Subject: I have found a DVD that I think you would enjoy
|Cracking the Maya Code - NOVA|
Actor: Cracking the Maya Code - NOVA
Genres: Special Interests, Television, Educational, Documentary
The ancient Maya civilization of Central America left behind a riddle: an intricate and mysterious hieroglyphic script carved on stone monuments and painted on pottery and bark books. Because the invading Spanish suppresse... more »
Jason | Backwater, Alabama | 07/15/2008
(5 out of 5 stars)
"In the jungles of the Yucatan peninsula there was once a great empire. They grew in power and knowledge far beyond what many would expect of people centuries ago, creating lunar and solar calendars as well as detailed astronomy records. As a result of their isolated existence, they developed a unique system of hieroglyphs, iconography, and a system of written word that is just as complex, if not moreso, than many contemporary languages. The difficulty for archaeologists, anthropologists, epigraphers, and linguists, however, was determing whether or not it was ancient writing or simply art; and then, if it was translatable. Therein is the challenge faced by those who chose to take on the challenge of unlocking the secrets to the Mayan language, and possibly their mysterious culture.
When the ignorant religious fanaticism associated with the Spanish Inquisition decimated the Mayan civilization, and destroyed the majority of their historical texts, much of what was Mayan was lost. Combine that with their culture's mysterious abandonment in 9th century, followed by the great but dormant cities being swallowed by the jungle, and the puzzle's difficulty increases exponentially.
Nearly 1,000 years later, Spanish explorers found the towers and cities, and soon the difficult task of translating the Maya code began. Early breakthroughs as the result of a French artist's renditions of the inscriptions uncovered yet another deciphering difficulty: the problems of preconceived biases affecting translation. Even the most trusted Mayan heiroglyphic scholar was completely wrong in his presumptions for several years. I found it amazing how something considered to be the unequivocal truth could be turned on its head when new blood and new eyes bring about fresh perspectives, which happened when young minds questioned the status quo.
The difficult task got much "easier" when several books were found, one of which being the Dresden Codex, which contained important discoveries. However, it is nonetheless sad that the Maya have had to hold on to their cultural heritage with such difficulty because of the dearth of written legacy. Luckily, great effort has brought about change, and secrets have been uncovered that have unlocked the Maya code.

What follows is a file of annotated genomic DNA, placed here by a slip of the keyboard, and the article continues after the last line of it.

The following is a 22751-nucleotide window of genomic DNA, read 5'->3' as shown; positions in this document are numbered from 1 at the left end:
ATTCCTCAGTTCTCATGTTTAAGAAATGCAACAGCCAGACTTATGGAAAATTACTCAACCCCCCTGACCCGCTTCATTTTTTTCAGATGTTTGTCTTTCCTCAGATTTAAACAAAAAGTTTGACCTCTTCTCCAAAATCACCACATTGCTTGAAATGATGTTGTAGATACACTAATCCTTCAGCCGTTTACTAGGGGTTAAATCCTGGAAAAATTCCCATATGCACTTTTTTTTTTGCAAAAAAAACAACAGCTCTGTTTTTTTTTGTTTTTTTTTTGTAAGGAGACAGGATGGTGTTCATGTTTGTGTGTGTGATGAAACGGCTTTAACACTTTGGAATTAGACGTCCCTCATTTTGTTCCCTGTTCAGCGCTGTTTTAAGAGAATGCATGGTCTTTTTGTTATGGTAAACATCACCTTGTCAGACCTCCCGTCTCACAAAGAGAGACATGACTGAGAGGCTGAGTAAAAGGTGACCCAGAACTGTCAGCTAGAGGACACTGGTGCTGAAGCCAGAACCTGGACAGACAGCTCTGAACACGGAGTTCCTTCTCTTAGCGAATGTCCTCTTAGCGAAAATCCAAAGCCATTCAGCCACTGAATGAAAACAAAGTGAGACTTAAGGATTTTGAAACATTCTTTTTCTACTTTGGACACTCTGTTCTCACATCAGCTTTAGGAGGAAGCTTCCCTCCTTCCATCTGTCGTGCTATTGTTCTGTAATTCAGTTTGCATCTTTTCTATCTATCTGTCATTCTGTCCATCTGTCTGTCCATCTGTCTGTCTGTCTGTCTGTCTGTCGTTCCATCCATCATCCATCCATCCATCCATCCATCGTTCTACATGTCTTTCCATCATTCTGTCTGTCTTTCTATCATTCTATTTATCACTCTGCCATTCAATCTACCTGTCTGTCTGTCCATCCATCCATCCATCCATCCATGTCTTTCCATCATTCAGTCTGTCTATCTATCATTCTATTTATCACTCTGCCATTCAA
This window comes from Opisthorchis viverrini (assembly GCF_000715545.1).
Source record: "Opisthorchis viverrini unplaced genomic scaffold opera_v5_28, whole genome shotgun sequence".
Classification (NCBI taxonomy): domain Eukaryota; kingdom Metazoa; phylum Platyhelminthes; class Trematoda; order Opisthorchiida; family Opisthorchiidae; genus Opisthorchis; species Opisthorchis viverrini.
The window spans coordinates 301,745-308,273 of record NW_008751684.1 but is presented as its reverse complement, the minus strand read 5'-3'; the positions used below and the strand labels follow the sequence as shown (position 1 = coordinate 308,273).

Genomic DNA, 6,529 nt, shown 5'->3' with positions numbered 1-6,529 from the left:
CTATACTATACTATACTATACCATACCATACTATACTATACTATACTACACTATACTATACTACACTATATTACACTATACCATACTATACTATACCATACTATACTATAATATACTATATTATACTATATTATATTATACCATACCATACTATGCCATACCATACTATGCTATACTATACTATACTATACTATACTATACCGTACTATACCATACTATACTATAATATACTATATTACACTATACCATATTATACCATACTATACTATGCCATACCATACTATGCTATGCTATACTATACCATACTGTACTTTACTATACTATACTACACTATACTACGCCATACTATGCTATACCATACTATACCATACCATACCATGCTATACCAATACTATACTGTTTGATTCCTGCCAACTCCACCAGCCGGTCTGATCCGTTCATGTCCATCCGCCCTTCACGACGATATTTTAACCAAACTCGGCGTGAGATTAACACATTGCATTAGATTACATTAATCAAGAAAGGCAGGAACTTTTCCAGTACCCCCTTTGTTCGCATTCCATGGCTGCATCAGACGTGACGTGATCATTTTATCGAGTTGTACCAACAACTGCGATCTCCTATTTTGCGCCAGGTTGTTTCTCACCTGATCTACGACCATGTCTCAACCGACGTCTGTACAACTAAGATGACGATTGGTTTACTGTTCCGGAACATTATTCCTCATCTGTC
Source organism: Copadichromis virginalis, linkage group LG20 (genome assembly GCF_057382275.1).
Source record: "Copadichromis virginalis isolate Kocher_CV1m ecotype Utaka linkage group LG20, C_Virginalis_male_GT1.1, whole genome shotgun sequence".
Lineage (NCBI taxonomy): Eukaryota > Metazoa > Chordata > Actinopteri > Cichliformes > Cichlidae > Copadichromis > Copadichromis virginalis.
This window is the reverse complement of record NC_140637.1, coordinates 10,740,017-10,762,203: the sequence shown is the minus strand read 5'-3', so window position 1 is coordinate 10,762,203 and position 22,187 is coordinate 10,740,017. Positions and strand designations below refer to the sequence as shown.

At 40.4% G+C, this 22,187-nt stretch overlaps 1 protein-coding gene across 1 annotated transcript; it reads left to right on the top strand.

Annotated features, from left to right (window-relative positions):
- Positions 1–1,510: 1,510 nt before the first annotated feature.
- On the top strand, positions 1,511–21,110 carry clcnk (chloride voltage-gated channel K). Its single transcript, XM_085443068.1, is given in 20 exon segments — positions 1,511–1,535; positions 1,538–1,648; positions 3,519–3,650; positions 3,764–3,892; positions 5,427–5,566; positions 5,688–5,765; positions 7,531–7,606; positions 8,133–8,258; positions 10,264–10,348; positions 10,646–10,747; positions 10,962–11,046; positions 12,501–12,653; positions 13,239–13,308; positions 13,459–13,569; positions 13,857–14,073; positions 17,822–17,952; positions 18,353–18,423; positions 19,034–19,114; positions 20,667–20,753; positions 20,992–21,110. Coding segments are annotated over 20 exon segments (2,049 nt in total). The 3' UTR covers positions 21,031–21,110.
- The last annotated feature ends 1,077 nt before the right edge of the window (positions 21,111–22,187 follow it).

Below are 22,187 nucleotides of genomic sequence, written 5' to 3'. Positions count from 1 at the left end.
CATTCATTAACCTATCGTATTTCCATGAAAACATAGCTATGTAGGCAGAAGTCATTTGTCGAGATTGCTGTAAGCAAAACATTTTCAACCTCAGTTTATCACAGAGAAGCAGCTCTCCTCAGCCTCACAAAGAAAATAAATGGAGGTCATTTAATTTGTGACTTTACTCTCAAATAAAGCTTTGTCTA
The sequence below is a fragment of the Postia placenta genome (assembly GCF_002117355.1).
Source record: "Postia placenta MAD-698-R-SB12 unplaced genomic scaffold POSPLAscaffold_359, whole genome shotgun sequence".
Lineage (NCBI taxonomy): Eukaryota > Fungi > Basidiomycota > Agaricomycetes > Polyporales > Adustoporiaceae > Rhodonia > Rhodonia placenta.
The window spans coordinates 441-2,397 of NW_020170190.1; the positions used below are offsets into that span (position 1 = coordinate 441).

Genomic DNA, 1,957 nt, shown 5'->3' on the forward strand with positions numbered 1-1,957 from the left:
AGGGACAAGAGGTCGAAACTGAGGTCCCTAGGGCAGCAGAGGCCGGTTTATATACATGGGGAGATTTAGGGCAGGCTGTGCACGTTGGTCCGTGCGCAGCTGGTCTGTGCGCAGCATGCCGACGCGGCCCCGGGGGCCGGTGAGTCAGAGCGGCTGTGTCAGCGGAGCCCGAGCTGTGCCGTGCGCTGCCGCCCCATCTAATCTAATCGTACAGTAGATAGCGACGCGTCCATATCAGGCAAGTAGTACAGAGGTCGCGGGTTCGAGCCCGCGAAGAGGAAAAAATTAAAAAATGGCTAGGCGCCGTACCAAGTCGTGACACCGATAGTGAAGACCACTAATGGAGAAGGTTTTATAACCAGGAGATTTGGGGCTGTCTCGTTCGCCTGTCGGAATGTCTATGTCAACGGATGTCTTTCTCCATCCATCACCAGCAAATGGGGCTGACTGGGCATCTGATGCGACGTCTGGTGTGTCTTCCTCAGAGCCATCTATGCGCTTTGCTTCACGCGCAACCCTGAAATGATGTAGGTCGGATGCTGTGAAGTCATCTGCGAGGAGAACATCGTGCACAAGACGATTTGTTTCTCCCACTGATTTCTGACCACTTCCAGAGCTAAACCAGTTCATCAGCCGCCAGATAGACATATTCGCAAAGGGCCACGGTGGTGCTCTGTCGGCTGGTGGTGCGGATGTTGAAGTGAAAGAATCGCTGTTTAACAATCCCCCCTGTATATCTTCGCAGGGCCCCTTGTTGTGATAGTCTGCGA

As a fan of linguistics, cryptography, and history, I found this documentary superb and incredibly compelling. I highly recommend it to anyone who is even remotely interested."
Learning a lost language
Jeffery Mingo | Homewood, IL USA | 07/02/2008
(5 out of 5 stars)
"There are many documentaries in which we humans pat ourselves on the backs for erecting edifices. The same is true for eradicating infectious diseases. However, besides the work on the Rosetta Stone, I can't think of any documentary that looks at learning ancient writing. Thus, I appreciate this contribution.
Just like the Rosetta Stone documentary, polyglots and those of us who want to be polyglots will love this work. Just like great individuals figured out Ancient Egyptian, this work lists the great individuals who cracked ancient Maya. The Rosetta Stone worked with the familiar and became more abstract. Modern people knew Greek and that's how they moved on to know demotic and hieroglyphs. Here, it's not like an object had Spanish and then Romanized Mayan and then Ancient Mayan. The code crackers lacked that type of aid. Still, the work never states whether the code crackers had to learn spoken Mayan from living Mayans in order to move forward.
The documentary is diverse in that you see men and women, Americans and Russians, and even the young and the old. The filmed interviews of deceased persons were done so well that they had to write that the persons were deceased. Otherwise, I am sure that viewers would watch this and think that they could e-mail those people. I must say that most anthropological works interview Western and indigenous scholars. This work concludes with saying that living Mayan could now teach some of the writing to their children. However, it would have been nice if some actual Mayan scholars or experts could have had some input here.
The work points to something important: how scholars are not always objective and how they bring their baggage with them. For example, one researcher in the 1800s assumed that some words had drawings of elephants in them, thus reflecting the idea that the Mayans were related to Asian Indians, but that is not the case, just his misinterpretation. The work said one scholar of Maya was a World War I vet so he liked spreading the idea that Mayans were peaceful people who just watched and recorded the stars. The work later shows many drawings that present warfare, murder, and masochism. This reminds me of how some says that Margaret Mead's work on Samoa was tainted by her desire to show at all costs that some cultures have sexually liberated young women.
This might be a great documentary to show at schools with many Mexican-American students. Viewers who liked the cartoon "The Road to El Dorado" may really like seeing this as well."